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Sir Henry Duncan Littlejohn

Sir Henry Duncan Littlejohn, Medical Officer of Health & Surgeon of Police, Edinburgh & Professor of Forensic Medicine, the University of Edinburgh

King Edward VII Police (Scotland) Medal, 1903

 

The list of six Doctors awarded the medal by the Lord Provost of Edinburgh, the Right Honourable Sir Robert Cranston in a ceremony at Royal Exchange Square, Edinburgh on 1 March, 1904 includes the following:[i]

 

Dr Sir Henry Duncan Littlejohn

 

Sir Henry Duncan Littlejohn was in 1903, the Medical Officer of Health for the City of Edinburgh, Professor of Forensic Medicine at the University of Edinburgh and also a Police Surgeon for Edinburgh City Police.[ii]

 

He had been born in 33 Leith Street, Edinburgh around 1827, the son of Thomas Littlejohn, a prominent Flour Merchant and Baker and Isabella Duncan or Littlejohn. Thomas Littlejohn was also an elected Edinburgh City Police Resident Commissioner for Ward 15 from 1824. [iii]

 

Henry Littlejohn was educated at Perth Academy, Royal High School, Edinburgh and Edinburgh University where he graduated with distinction as a Doctor of Medicine in 1847. He became a Licentiate of the Royal College of Surgeons in Edinburgh the same year and a Fellow in 1854. He also studied in Paris at the Sorbonne.

 

Henry Littlejohn was only 28 years old when he was appointed a Lecturer at the Royal College of Surgeons.[iv]

 

In 1862, he was appointed Medical officer of Health for Edinburgh and Surgeon of Police, a position he held for 46 years until 1908.[v]

 

Henry Littlejohn’s achievements in public health are too numerous to list here but they include the authorship of a report into the sanitary condition of the City of Edinburgh, published in 1865 that became a model for similar works in the United Kingdom (UK) and abroad and led directly to the Edinburgh City Improvement Act, 1867.[vi]

 

He was largely instrumental in the development of the City Hospital for the Treatment of Epidemic Diseases, first at the old Infirmary in Infirmary Street and later at Colinton in the west of the city.[vii] He was also a founder of the Royal Hospital for Sick Children in Edinburgh and was on the board of the Royal Infirmary of Edinburgh in Laurieston Place.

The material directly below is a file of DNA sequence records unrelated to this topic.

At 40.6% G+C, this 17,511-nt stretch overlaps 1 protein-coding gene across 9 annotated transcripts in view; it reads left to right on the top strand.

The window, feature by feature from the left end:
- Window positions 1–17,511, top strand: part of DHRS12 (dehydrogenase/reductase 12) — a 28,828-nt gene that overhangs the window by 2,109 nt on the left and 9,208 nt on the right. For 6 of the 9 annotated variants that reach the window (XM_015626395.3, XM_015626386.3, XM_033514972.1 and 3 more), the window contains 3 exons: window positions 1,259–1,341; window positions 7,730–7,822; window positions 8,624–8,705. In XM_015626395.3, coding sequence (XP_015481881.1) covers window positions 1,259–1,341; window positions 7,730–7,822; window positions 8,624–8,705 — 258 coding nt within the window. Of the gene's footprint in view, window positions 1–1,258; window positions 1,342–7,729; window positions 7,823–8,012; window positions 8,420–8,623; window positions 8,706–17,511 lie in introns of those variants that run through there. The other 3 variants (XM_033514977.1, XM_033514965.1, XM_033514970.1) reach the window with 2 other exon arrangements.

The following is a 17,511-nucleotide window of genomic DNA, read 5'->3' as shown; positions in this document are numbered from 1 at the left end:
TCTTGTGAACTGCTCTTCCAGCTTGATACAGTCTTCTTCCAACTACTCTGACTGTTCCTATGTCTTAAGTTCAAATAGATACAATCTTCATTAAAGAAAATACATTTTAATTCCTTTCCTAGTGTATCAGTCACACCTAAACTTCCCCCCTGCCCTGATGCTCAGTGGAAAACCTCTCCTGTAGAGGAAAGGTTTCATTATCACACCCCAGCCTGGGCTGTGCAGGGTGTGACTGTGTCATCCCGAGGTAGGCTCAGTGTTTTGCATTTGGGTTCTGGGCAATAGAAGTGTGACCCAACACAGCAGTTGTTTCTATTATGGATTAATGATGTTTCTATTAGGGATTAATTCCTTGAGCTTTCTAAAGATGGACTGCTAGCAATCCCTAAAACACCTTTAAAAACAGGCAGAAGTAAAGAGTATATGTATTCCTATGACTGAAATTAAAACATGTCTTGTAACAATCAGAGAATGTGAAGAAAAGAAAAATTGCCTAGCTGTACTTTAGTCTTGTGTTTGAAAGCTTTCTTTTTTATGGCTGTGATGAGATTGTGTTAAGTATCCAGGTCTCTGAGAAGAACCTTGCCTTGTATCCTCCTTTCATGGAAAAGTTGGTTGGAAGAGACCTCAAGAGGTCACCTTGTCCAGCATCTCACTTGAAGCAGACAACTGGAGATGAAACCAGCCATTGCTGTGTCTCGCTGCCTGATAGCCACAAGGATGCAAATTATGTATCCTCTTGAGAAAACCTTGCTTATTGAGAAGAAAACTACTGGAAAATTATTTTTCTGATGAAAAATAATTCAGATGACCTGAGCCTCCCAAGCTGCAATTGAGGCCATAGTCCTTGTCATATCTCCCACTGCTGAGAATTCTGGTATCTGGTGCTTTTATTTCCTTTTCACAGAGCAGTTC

Slums in the Old Town were dramatically improved and new streets such as St Mary Street, Jeffrey Street and Chambers Street, were created. His recommendations led to a dramatic improvement in sanitation and the statutory notification of the occurrence of infection diseases allowing the authorities to prevent epidemics.  The annual death rates per thousand in Edinburgh in the year he took office were 37.46. In the year that he died (1914), the rate was 14.3 per thousand.[viii]

 

As a result of his success, he was in demand throughout the UK to advise other local authorities on public health.

 

He was elected President of the Royal College of Surgeons (1875-76).[ix]

 

From 1883-85, Henry Littlejohn was President of the Medico-Chirurgical Society of Edinburgh.

 

In 1893, he was chosen as President of the Institute of Public Health.

 

In 1895, Henry Duncan Littlejohn was knighted by Queen Victoria.

 

He continued lecturing on Medical Jurisprudence at the Royal College of Surgeons and in 1897, was appointed to the Chair of the same subject at Edinburgh University.[x] His appointment was published in the London Gazette of 23 March, 1897.[xi]

 

He was still Surgeon of Police for Edinburgh City Police when he was presented with the King Edward VII Police (Scotland) Medal, 1903 for his services during the Royal Visit to Scotland that year. The medal was presented to him at a ceremony in Royal Exchange Square, Edinburgh in March, 1904.[xii]

 

On 8 March, 1907, at the Surgeons Hall, Edinburgh, on the occasion of his retiral from the Chair of Forensic Medicine at Edinburgh University, he was presented with his portrait painted by the late Sir George Reid, ex-president of the Royal Scottish Academy.

 

(After his death, the portrait was presented to the National Galleries of Scotland by his son, Professor Henry Harvey Littlejohn who succeeded his father in the Chair of Forensic Medicine at the University of Edinburgh.[xiii])

 

Sir Henry Duncan Littlejohn, Knt., LL.D, M.D., F.R.C.S.E. died at his holiday home at Benreoch in Arrochar in Argyllshire on 30 September, 1914. His daughter, Winifred Littlejohn, registered his death.

 

The above is a very poor record of Sir Henry Duncan Littlejohn’s achievements and I strongly encourage readers to look at the obituary in the Scotsman newspaper of Friday, 2 October, 1914.[xiv]

 

[i] The Police Review and Parade Gossip, Friday, 4 March, 1904, Page 118.

[xii] The Police Review and Parade Gossip, 4 March, 1904, page 118.

Copyright: The National Galleries of Scotland: https://www.nationalgalleries.org/art-and-artists/3013/sir-henry-duncan-littlejohn-1826-1914-president-royal-college-surgeons-edinburgh-about-1907

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